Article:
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Premier League's focus on Spaniards is mutually beneficial

There was a moment during the first half of last season when Lucas Perez was asked what his parents made of the form that saw him closing in on a goal-scoring record at Deportivo, held by the Brazilian striker Bebeto.

"They're just happy to have me around," he replied. He had been away since he was a teenager and spent the previous four years in Greece and Ukraine, the final months there the "worst of my life", but at last he was home. Now less than a year later, he has gone again.

Arsenal made an offer too good to refuse: A big club, Champions League football, the chance to compete for titles, treble the salary, and a transfer fee that Deportivo not only needed but welcomed and that met his buy-out clause: €20 million (S$30.3 million).

As for Arsenal, they got a quick, and skilful forward who scored 17 goals in La Liga last season.

Just ahead of Perez in the goal-scoring charts was Eibar's Borja Baston, on 18. He signed for Swansea City for £15 million (S$26.8 million), where he joins Fernando Llorente, signed from Sevilla.

They are part of a significant exodus from Spain to the Premier League this summer: Manquillo, Nolito, Bravo, Feghouli, Bailly, Negredo… the list goes on.

Deportivo Coruna's Lucas Perez (left) fighting for possession against Atletico Madrid's Diego Godin last year. EPL clubs do not always attract the very best Spanish players.
Deportivo Coruna's Lucas Perez (left) fighting for possession against Atletico Madrid's Diego Godin last year. EPL clubs do not always attract the very best Spanish players. PHOTO: ACTION IMAGES

Spaniards moving to England is nothing new but this is a little different, a pattern that was already present yet has become more apparent.

English clubs, even beyond the Premier League, see in Spain a market that offers a reasonable price-quality relationship, a place for the risk-averse to sign a ready-made solution.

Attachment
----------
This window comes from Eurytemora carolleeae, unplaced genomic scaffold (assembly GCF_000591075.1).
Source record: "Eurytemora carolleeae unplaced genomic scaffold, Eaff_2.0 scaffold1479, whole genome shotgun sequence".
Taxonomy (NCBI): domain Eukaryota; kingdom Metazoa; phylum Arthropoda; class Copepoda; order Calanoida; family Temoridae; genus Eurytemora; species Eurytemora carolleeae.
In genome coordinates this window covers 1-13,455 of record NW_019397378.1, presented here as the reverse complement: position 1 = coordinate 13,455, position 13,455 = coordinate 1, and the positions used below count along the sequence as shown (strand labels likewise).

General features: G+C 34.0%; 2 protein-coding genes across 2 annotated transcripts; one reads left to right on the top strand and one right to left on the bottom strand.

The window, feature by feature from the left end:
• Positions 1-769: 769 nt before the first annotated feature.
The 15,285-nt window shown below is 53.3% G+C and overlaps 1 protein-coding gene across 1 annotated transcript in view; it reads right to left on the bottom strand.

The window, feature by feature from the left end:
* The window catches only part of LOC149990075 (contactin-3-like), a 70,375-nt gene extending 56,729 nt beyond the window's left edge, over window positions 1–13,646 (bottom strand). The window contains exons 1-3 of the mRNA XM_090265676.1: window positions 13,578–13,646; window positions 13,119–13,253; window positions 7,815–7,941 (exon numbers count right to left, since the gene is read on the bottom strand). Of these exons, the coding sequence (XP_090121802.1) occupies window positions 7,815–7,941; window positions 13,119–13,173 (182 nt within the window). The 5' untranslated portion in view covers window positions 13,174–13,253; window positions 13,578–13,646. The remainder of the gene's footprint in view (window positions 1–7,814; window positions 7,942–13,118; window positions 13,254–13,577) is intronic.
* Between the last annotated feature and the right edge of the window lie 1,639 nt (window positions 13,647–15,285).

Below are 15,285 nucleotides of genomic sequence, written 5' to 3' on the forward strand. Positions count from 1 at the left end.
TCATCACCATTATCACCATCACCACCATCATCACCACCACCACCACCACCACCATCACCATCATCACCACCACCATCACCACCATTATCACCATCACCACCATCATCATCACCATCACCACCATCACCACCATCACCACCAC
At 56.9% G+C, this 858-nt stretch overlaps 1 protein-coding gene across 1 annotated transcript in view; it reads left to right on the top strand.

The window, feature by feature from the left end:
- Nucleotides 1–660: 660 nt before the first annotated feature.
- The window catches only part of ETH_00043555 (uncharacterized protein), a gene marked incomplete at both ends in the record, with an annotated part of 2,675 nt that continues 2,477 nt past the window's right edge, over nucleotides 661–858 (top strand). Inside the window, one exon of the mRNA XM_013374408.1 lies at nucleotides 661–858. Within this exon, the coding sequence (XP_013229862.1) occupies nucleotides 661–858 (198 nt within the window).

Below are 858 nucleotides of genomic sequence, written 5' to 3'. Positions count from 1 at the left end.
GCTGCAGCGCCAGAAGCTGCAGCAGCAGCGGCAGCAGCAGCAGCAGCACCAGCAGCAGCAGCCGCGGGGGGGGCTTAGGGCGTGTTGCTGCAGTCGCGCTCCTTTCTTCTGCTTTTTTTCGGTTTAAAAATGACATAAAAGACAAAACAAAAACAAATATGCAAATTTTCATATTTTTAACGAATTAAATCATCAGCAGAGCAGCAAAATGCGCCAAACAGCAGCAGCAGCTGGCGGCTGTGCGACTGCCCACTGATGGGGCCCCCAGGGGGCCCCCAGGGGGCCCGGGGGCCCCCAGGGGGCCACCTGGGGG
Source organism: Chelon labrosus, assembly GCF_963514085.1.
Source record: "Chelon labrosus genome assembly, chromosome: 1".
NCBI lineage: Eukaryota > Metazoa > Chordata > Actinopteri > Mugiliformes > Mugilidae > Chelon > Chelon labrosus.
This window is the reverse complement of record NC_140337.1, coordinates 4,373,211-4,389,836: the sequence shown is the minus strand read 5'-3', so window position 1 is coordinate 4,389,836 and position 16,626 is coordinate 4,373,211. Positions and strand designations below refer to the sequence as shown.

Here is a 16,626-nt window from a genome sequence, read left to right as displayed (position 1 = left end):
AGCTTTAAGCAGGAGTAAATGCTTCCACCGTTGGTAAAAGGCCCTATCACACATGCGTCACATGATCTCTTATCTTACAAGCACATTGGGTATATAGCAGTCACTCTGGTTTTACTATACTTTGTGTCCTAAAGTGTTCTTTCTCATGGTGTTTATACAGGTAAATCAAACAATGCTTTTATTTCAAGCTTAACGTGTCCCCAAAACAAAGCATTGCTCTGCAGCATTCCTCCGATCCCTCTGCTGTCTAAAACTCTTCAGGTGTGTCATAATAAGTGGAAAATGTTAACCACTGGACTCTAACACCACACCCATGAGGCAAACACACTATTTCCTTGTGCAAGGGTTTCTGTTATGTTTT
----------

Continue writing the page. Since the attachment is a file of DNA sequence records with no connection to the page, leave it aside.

For the best players at Spain's "other" clubs keen to compete and to secure a contract more in keeping with their talent, a clear choice emerged some time ago: Join Real Madrid or Barcelona or go abroad, where the financial and footballing muscle was greater.

England offered opportunities that would otherwise have been denied to players such as David Silva or Juan Mata.

But of this summer's signings, perhaps only Nolito fits that pattern; while each case is different, the rest come largely from a second tier of footballers.

This time, the very best of La Liga have remained in Spain: Real Madrid and Barcelona still have Messi, Ronaldo, Bale and Suarez, while Atletico kept hold of Antoine Griezmann.

It is the "others" who have departed. This is not just a different generation; it is a different level. Attractive, but for other reasons.

English clubs, even beyond the Premier League, see in Spain a market that offers a reasonable price-quality relationship, a place for the risk-averse to sign a ready-made solution.

It is a market in which they have confidence, one that has produced talented players, where development is good, and whose clubs have performed well in Europe, and is still cheaper than the Premier League.

Yet that risk-averse element may mean they are missing out on the best buys for players who will not raise the level dramatically.

There is a habit of overlooking younger, "unproven" talent: Everyone wants Griezmann now, no one wanted him enough to pay €30 million two years ago.

"I know English clubs that work very hard when it comes to scouting but all the information that they gather, they then don't use it when it finally comes to making signings," admits the Sevilla sporting director, Monchi.

"Why? Because they have money. The attitude is: I'm not going to discover (Seydou) Keita at Lens. I'm going to let Sevilla do that and then buy Keita from Sevilla. The money allows English clubs to (avoid) the risk."

On the other hand, Spanish clubs see in England a cash-rich market they need to sell to, one where they can get big fees for their players.

The Premier League is a threat to La Liga but it has also proven vital to its financial health: £17million for Perez and £15 million for Baston appears to be a lot of money.

But it may be time to recalibrate what counts as "too much" as the income from the new £7 billion TV deal reaches Premier League clubs.

They pay that because they can. This looks like a sellers' market to the Spanish and a buyers' market to the English.

Spanish players may have seemed overpriced this summer, but the context is a window in which Christian Benteke set Crystal Palace back £27 million and Yannick Bolaise cost £20 million.

THE GUARDIAN

A version of this article appeared in the print edition of The Straits Times on September 01, 2016, with the headline 'Premier League's focus on Spaniards is mutually beneficial'. Print Edition | Subscribe